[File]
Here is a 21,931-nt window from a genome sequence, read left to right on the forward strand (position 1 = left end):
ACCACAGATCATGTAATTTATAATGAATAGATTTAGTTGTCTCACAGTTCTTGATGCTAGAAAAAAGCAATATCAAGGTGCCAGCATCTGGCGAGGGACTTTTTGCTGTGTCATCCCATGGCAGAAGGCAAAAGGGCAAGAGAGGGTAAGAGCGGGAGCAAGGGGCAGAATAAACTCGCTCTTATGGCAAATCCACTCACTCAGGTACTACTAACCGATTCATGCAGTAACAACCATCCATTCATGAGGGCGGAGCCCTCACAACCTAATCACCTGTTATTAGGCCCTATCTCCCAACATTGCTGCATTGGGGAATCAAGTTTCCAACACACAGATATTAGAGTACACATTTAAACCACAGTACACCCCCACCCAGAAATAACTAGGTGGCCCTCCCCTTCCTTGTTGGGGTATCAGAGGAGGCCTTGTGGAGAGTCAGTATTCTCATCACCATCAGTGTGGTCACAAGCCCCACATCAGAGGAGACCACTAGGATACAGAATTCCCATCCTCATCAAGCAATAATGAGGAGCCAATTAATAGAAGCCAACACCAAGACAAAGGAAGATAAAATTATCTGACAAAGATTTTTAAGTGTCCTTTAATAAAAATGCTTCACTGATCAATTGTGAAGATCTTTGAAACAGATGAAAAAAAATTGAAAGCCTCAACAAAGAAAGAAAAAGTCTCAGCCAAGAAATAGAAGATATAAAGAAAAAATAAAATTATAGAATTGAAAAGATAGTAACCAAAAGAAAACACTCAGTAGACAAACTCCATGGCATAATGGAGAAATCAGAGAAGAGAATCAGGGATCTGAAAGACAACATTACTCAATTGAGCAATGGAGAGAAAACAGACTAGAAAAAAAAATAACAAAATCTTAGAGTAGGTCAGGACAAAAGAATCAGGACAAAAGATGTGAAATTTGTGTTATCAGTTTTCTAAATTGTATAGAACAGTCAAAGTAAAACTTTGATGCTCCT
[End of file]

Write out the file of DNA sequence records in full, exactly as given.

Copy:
Here is a 21,931-nt window from a genome sequence, read left to right on the forward strand (position 1 = left end):
ACCACAGATCATGTAATTTATAATGAATAGATTTAGTTGTCTCACAGTTCTTGATGCTAGAAAAAAGCAATATCAAGGTGCCAGCATCTGGCGAGGGACTTTTTGCTGTGTCATCCCATGGCAGAAGGCAAAAGGGCAAGAGAGGGTAAGAGCGGGAGCAAGGGGCAGAATAAACTCGCTCTTATGGCAAATCCACTCACTCAGGTACTACTAACCGATTCATGCAGTAACAACCATCCATTCATGAGGGCGGAGCCCTCACAACCTAATCACCTGTTATTAGGCCCTATCTCCCAACATTGCTGCATTGGGGAATCAAGTTTCCAACACACAGATATTAGAGTACACATTTAAACCACAGTACACCCCCACCCAGAAATAACTAGGTGGCCCTCCCCTTCCTTGTTGGGGTATCAGAGGAGGCCTTGTGGAGAGTCAGTATTCTCATCACCATCAGTGTGGTCACAAGCCCCACATCAGAGGAGACCACTAGGATACAGAATTCCCATCCTCATCAAGCAATAATGAGGAGCCAATTAATAGAAGCCAACACCAAGACAAAGGAAGATAAAATTATCTGACAAAGATTTTTAAGTGTCCTTTAATAAAAATGCTTCACTGATCAATTGTGAAGATCTTTGAAACAGATGAAAAAAAATTGAAAGCCTCAACAAAGAAAGAAAAAGTCTCAGCCAAGAAATAGAAGATATAAAGAAAAAATAAAATTATAGAATTGAAAAGATAGTAACCAAAAGAAAACACTCAGTAGACAAACTCCATGGCATAATGGAGAAATCAGAGAAGAGAATCAGGGATCTGAAAGACAACATTACTCAATTGAGCAATGGAGAGAAAACAGACTAGAAAAAAAAATAACAAAATCTTAGAGTAGGTCAGGACAAAAGAATCAGGACAAAAGATGTGAAATTTGTGTTATCAGTTTTCTAAATTGTATAGAACAGTCAAAGTAAAACTTTGATGCTCCT